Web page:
The airline business is not easy to run and it is hard to make it profitable. There are a lot of challenges to encounter along the way, but it is necessary to have them. Otherwise, how do we cross the seas, oceans and mountains?
In its early days, during the time of Tan Sri Saw Huat Lye, Tan Sri Abdul Aziz Rahman and Datuk Kamarudin Ahmad leading Malaysia Airlines (MAS), the business environment was different.
There was virtually no competition and the fuel back then was still affordable.
Some entrepreneurs then came up with the idea of making air travel cheap, to make flying affordable to the masses. It was then that low-cost carriers, airlines with no frills were born.
Unfortunately, that gave rise to tremendous challenges for the “Legacy Carriers” as a result.
In Malaysia, the setting up of AirAsia provided a new dimension to MAS operations.
And if that was not bad enough, another operating permit was given for the setting up of Malindo, another low-cost carrier, some years later.
This diluted the domestic market which in actual fact, was already very small. It resulted in overcapacity, naturally leading to low yields.
Aircrafts in general are fuel guzzlers and in the mid 90’s, fuel prices shot up.
Airlines could not arbitrarily increase their fares. Even if they could, the fares would have been too high and it would’ve be unaffordable for many. People would probably cut down on their travels.
As a result the imposition of fuel surcharges were implemented to help break even.
However, to break even the load factor has to be high – 80% for all sectors on all flights, which is not quite possible to achieve.
Then came the mega carriers. Emirates, Etihad and Qatar swept our international passengers away with the arrival of the super jumbo, A380 aircraft.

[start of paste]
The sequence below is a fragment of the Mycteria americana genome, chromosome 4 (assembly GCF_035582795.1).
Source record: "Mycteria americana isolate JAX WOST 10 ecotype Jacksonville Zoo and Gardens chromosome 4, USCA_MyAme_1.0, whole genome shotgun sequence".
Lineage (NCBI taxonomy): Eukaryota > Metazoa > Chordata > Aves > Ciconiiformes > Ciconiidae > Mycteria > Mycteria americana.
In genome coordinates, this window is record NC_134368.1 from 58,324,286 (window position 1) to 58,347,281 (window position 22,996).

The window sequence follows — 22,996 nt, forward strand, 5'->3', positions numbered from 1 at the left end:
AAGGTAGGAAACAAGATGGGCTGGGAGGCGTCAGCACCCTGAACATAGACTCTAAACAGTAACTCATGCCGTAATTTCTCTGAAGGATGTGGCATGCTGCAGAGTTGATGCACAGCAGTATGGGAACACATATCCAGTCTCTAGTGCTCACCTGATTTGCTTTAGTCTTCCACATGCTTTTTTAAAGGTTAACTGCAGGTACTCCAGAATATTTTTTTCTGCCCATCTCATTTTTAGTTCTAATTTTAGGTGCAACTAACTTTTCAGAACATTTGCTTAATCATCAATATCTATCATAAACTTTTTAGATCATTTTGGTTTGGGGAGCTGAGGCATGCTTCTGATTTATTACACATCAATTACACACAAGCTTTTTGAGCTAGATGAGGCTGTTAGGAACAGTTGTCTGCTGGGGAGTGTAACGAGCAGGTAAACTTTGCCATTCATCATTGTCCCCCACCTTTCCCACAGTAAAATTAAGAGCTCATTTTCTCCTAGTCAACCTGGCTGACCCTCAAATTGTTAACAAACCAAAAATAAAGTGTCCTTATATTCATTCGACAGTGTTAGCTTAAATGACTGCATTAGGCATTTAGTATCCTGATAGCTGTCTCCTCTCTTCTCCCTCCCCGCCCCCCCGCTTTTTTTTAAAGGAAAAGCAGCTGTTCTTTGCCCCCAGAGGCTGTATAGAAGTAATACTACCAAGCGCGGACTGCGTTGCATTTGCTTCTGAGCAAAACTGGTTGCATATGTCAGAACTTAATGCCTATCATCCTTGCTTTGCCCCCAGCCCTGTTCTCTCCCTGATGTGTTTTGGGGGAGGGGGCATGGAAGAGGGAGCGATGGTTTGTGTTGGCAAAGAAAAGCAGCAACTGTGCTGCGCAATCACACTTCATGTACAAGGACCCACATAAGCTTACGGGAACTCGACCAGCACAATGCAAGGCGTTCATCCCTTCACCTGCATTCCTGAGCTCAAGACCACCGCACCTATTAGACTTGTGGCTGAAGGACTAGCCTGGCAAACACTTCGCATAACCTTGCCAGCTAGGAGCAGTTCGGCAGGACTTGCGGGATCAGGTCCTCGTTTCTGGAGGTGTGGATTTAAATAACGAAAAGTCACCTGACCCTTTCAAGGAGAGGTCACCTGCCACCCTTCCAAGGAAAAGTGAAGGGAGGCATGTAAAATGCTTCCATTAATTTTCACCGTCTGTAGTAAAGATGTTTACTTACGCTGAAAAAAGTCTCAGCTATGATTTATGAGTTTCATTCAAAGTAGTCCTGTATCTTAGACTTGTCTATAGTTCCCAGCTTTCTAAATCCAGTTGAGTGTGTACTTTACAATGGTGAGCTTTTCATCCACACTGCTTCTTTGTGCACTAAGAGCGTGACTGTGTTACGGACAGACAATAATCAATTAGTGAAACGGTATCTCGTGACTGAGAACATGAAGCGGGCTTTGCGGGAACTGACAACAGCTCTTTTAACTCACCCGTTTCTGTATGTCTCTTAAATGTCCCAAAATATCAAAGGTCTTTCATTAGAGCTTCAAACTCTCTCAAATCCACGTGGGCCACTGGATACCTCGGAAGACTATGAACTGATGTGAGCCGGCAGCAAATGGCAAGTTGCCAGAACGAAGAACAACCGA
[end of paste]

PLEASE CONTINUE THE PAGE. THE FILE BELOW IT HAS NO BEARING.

We could not compete with them as they offered much cheaper fares. They were able to do that simply because of the bottomless pockets, backed by their rich governments.
Naturally travel agents zeroed in on them for their cheaper fares.
At the same time, with the mega carriers covering the world from their bases in the Middle East our technical staff, mainly pilots and engineers, were also lured to them because of the better salary.
We had to spend a lot of money retraining new people. Suffice to say, our resources were drained.
To further compound the financial mess that MAS was in, tragedies struck. We lost two wide-bodied Boeing 777 aircraft.
MH370 simply disappeared into thin air while MH17 was shot down for no apparent reason.
Shooting down a civilian aircraft was just the most unbelievable incident to happen.
Malaysia Airlines itself had no involvement with the incidents but had to bear the tremendous loss.
To reverse the ensuing adverse publicity became a challenging public relations exercise.
After the accidents, the load factor naturally dropped.
At that point Malaysia Airlines decided to hire a German expatriate as CEO, who quit not long after.
He was succeeded by another expatriate, an Irish, who also left before he could warm his seat.
He was subsequently replaced by Capt Izham Ismail, who was a pilot by training.
His appointment should have been done earlier as he was a veteran who grew with the airline.
Izham joined MAS when he was 20 years old, and went through many obstacles, especially when he was in flight operations. He had to handle the fuel budget when the price was at its peak.
As a former director of flight operations myself, I know he and all others in the industry are faced with an unprecedented problem, having to keep most of the aircraft on the ground because of the Covid-19 pandemic.
The more aircraft you have, the more you suffer and the more losses you incur.
Taking it positively, the Covid-19 pandemic has provided an opportunity for Malaysia Airlines to “reboot” its operations, to strategise business planning, be innovative in sales and marketing, and to slowly start growing again.
Going forward, in the best interest of the airline, it is best to refrain from having political interference in its operations.
Leave it to the CEO and the team to manage it as they deem fit. Failing which, they should be fired. With no malice intended, of course.
Capt Mohd Kamil is former MAS director of flight operations. Comments: email@example.com